This chapter is all about “developing a servant’s heart” and tells us that they will “never forget the girls in the cage.” They are referencing an orphanage in Central America “several of us Duggars” visited.
At the orphanage, Jana shared her testimony. She asked the kids there if they would go to heaven if they died that night. Most were unsure, probably because it’s a weird-ass question to ask a group of strangers. One girl, wearing a leather jacket and a sullen face, told them she was going to hell. She even walked out and back in during the talk, and the Duggars determine this meant a struggle was happening within her.
Keep in mind that the Duggars don’t mention anyone’s clothes unless they fit into a stereotype. Leather jackets=bad.
Anyway, Jill decided to make a bracelet with this girl. Jill was able to tell her some Bible verses. And apparently that’s the end of that story.
The Duggar girls make a lot of assumptions about the children in the orphanage, saying “aside from Jesus, they had no hope.” So, these girls are painting the children with a broad brush and boasting about bringing them their only source of hope. They also say, “we are often reminded that we may be the first glimpse of Jesus anyone has seen.”
This is part of the book that I find absolutely abhorrent. They boast and brag about visiting orphanages to speak in a language the children don’t understand. They tout Bible verses to people who are more than likely already Christian. They have nothing of substance to offer these children. The Duggars will go back to their tater tot palace, feeling like they really did something to help.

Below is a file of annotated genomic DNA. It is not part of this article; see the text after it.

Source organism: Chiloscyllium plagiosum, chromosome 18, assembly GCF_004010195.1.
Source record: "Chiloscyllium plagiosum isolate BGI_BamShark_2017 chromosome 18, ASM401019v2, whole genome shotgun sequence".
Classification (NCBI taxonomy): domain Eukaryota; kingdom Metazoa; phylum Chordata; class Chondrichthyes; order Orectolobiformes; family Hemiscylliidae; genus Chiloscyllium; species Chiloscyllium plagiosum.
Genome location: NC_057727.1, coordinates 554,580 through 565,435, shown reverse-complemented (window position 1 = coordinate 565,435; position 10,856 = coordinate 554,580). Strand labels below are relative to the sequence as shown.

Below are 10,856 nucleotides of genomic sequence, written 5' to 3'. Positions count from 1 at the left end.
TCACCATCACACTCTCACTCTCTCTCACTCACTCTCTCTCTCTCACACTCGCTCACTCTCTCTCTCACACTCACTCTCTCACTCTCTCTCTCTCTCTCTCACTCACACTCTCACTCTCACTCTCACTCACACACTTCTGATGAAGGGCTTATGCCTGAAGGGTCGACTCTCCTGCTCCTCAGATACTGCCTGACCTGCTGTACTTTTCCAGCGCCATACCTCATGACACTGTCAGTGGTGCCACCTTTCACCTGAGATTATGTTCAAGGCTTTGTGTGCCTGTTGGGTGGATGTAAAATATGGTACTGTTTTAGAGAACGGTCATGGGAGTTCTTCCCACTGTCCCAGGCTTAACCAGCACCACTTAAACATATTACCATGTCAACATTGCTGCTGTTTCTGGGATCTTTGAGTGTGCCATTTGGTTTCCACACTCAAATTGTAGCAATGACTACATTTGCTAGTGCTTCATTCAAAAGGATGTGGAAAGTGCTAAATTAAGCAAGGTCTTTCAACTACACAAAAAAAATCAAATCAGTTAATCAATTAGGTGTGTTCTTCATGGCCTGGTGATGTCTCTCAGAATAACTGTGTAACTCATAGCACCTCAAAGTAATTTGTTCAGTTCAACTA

The Duggars don’t really tell us why it’s important to help others. They don’t talk about lessening the suffering of others, of using their own privilege to help people build skills, have access to food, and establish their own homes. They just show up speaking English in Honduras, a country in which over three-fourths of the population already identifies as Christian, according to a quick Google search.
Jana and Jill volunteered with the local fire department (in skirts), which is probably the best way they’ve been helpful. I have nothing snarky to say about this. If they really do this, showing up on scene to help with valuable skills, that’s great.
Jill studied midwifery. She doesn’t talk about babies she’s actually helped delivered but instead gets into the one birth she didn’t actually attend. It turns into a rant about a hospital on a trip to China.
Jana talks about a program she works with, some sort of church camp. Jinger talks about ministering behind bars. She gives herself a giant pat on the back for going to Florida to minister to them, not to go to the beach. She also completely ignores the social implications behind the decisions that might lead to somebody being found guilty of a crime and skips right to the devil convincing them to do things.
Apparently Jessa contributes to the world by styling her younger brothers and doing her siblings hair? Maybe I’ve missed something there, but I sure as hell am not going to reread this chapter.
Since this is the final chapter of the book, the Duggar ladies leave us with a few final words. The Duggars love me. They’ve prayed for me. They invite me to email them to let them know how God is working in my life.
Keep praying, ladies.
How would I describe this book? Frustratingly surface-level. There is no depth here. In fact, you will find that each of the women has the same voice. You can’t tell who is writing what. There’s no personality here.
This book also isn’t helpful for the audience the Duggars think they are appealing to. This book is meant for girls growing up in exactly the same sheltered environment as them or younger girls. This book doesn’t give any powerful tips for building confidence, having self-esteem, or growing meaningful relationships.
A normal “worldly” teenager is not going to learn anything here. Even for those who are spiritual or religious, I’d advise picking up one of many other books geared toward adolescents.